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Confronting COVID-19

To answer the many puzzling questions about long COVID, researchers at Boston University’s School of Medicine and Boston Medical Center (BMC) are beginning to investigate “post-acute sequelae of SARS-CoV-2 (PASC),” the medical term used for the array of long COVID symptoms.
Though a key antiviral treatment is still effective, a Rutgers study also finds signs of emerging mutations, indicating urgent need for new drugs.
Two years after the early days of the COVID-19 crisis, a case study examines the successful response and leadership role of the university related to vaccination and the safety of faculty, staff and students
An at-home COVID-19 testing device developed by a University of Kansas professor is another step closer to hitting the market.
Early in the COVID-19 pandemic, people hoped that the pandemic would end through ”herd immunity,” a scenario in which most people have antibodies from vaccination or prior infection and the virus slowly stops spreading because there are few new individuals to infect. 
At USC, researchers are advocating for a new approach to predict the chance of infection from Covid-19: combining anonymized cellphone location data with mobility patterns—broad patterns of how people move from place to place.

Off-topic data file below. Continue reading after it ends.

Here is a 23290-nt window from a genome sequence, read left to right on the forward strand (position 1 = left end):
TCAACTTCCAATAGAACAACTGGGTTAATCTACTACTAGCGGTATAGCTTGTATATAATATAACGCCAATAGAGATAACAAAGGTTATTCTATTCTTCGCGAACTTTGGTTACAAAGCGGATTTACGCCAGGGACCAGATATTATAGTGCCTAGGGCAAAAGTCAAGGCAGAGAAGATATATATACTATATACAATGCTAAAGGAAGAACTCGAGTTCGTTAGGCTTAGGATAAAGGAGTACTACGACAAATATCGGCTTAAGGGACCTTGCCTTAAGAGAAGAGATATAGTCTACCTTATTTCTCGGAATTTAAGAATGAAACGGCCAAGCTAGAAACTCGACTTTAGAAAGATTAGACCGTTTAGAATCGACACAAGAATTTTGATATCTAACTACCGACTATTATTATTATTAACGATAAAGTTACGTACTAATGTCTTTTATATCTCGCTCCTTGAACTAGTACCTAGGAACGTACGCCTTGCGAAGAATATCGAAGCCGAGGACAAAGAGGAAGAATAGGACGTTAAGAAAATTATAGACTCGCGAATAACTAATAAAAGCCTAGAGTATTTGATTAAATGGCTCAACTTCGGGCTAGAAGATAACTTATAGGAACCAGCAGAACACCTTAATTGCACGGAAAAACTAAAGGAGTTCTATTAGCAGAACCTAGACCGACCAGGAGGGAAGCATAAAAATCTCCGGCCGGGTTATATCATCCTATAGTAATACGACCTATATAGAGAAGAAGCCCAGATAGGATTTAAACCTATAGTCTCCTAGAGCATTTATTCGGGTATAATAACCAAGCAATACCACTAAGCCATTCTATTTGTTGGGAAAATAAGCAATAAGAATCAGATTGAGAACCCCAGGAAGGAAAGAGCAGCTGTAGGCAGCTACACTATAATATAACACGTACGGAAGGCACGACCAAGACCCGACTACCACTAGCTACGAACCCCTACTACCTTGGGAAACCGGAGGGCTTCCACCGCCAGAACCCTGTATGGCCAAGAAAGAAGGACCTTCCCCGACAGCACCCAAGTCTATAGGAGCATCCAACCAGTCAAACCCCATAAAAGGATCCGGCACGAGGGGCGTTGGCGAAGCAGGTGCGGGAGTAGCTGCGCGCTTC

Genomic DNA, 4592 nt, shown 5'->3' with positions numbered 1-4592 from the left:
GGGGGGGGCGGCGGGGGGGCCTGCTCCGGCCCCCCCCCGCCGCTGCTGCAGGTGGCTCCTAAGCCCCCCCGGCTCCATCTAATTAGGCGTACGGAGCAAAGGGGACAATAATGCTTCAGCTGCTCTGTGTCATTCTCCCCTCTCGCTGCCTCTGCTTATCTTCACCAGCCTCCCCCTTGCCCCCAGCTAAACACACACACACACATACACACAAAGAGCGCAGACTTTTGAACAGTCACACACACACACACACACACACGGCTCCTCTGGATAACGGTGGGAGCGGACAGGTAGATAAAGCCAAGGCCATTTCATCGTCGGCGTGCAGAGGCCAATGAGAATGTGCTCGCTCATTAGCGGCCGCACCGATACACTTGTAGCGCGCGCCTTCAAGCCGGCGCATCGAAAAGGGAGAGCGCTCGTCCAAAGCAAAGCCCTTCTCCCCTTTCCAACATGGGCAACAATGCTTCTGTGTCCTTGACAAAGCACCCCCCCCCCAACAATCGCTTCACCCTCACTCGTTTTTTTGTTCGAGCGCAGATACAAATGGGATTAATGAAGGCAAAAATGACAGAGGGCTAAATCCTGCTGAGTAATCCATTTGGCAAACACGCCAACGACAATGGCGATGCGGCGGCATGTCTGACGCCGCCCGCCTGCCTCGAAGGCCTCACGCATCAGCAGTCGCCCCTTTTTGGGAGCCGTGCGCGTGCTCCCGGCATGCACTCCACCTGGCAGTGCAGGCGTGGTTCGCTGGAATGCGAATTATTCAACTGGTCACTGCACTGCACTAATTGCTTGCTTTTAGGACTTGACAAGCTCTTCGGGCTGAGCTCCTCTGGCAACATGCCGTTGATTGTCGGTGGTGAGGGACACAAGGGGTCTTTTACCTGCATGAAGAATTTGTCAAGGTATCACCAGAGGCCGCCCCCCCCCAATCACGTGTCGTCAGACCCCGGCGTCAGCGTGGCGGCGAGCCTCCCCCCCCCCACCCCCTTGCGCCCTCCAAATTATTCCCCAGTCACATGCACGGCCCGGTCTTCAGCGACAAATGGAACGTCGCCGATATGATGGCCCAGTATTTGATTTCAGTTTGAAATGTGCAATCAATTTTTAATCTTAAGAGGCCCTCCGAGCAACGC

A tiny, reusable sensing chip developed at University at Buffalo could lead to new point-of-care medical tests.
Experts at University of Oregon determined it's possible to substantially reduce the number of viral particles in the air inside buildings and controlling ventilation, filtration, and humidity should be prioritized to improve building health and safety.
Researchers at the Yale School of Public Health were able to accurately predict COVID-19 outbreaks in Connecticut municipalities using anonymous location information from mobile devices, according to a new study published in Science Advances.
A Rutgers study finds patients who repeatedly tested negative but had COVID-19 clinical signs were likely to have COVID-19